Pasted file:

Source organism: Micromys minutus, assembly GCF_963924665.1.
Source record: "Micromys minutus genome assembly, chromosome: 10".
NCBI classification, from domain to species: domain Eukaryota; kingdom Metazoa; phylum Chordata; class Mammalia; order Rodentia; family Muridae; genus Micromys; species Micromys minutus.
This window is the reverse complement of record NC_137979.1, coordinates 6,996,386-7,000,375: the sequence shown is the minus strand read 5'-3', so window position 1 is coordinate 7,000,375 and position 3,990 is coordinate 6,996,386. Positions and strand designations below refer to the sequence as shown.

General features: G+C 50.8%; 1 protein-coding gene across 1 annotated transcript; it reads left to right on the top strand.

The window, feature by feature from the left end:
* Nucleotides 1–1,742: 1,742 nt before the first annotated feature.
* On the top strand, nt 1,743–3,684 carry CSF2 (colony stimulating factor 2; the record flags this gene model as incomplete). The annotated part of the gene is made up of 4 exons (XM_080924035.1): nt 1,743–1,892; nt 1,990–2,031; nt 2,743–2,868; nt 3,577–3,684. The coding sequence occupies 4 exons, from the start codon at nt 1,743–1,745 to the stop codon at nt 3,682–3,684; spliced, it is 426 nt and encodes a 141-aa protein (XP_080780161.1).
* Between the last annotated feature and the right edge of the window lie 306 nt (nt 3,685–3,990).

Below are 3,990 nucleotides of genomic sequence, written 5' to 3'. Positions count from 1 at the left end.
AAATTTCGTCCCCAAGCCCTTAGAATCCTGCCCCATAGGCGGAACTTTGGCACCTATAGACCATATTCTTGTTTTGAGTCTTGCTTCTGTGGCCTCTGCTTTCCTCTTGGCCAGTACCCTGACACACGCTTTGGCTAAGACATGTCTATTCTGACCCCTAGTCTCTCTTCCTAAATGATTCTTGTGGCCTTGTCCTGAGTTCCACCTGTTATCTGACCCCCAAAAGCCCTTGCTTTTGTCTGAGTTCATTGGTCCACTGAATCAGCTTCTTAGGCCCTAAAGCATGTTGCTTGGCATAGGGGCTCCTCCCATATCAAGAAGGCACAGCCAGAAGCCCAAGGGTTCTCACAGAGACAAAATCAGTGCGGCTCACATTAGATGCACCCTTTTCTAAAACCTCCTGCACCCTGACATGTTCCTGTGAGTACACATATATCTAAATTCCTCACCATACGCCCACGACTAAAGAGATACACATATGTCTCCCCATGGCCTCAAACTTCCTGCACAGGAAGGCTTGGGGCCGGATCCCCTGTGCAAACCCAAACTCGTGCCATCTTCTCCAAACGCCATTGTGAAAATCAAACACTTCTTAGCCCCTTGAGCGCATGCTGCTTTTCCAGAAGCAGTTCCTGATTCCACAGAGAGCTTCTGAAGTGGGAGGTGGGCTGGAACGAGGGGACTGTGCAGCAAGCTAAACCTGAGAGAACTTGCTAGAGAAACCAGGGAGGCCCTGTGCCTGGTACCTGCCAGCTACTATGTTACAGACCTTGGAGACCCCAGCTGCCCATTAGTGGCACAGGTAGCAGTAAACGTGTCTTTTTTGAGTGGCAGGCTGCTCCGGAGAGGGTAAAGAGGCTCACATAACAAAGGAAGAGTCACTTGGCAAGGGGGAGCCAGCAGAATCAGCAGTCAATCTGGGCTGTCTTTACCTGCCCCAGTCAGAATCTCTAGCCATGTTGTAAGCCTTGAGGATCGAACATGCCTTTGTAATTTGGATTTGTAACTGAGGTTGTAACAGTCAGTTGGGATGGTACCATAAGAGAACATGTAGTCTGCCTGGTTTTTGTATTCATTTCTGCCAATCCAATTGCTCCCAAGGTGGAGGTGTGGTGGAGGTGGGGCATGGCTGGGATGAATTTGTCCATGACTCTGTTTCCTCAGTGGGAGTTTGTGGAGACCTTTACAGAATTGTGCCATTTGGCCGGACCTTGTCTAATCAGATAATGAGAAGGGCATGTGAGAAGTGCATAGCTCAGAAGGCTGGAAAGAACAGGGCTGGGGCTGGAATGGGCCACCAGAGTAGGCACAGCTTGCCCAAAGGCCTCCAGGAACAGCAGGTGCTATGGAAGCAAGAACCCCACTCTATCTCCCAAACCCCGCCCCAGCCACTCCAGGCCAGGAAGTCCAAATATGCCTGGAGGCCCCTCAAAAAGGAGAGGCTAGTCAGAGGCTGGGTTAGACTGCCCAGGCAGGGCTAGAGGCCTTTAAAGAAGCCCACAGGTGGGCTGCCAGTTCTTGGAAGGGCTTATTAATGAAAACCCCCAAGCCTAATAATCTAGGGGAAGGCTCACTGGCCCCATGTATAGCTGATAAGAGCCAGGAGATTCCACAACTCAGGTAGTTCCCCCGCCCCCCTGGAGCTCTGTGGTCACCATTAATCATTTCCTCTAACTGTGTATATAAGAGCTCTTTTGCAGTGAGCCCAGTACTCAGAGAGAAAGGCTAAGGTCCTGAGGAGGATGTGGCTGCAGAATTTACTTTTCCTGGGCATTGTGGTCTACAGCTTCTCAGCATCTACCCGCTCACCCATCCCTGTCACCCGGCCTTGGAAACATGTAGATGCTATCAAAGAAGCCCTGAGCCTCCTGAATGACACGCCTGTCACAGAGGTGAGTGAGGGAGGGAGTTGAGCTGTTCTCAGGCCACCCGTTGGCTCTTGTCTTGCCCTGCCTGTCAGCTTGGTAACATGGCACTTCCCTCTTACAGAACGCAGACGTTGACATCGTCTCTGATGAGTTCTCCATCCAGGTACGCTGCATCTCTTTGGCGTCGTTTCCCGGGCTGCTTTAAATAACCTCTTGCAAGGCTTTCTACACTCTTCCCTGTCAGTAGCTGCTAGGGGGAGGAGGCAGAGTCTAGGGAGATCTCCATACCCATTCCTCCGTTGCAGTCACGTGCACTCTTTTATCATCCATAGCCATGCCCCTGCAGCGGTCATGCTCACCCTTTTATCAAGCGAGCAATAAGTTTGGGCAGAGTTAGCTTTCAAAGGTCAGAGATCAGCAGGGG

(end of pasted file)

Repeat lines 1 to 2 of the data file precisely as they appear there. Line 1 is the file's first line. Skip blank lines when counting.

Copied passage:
Source organism: Micromys minutus, assembly GCF_963924665.1.
Source record: "Micromys minutus genome assembly, chromosome: 10".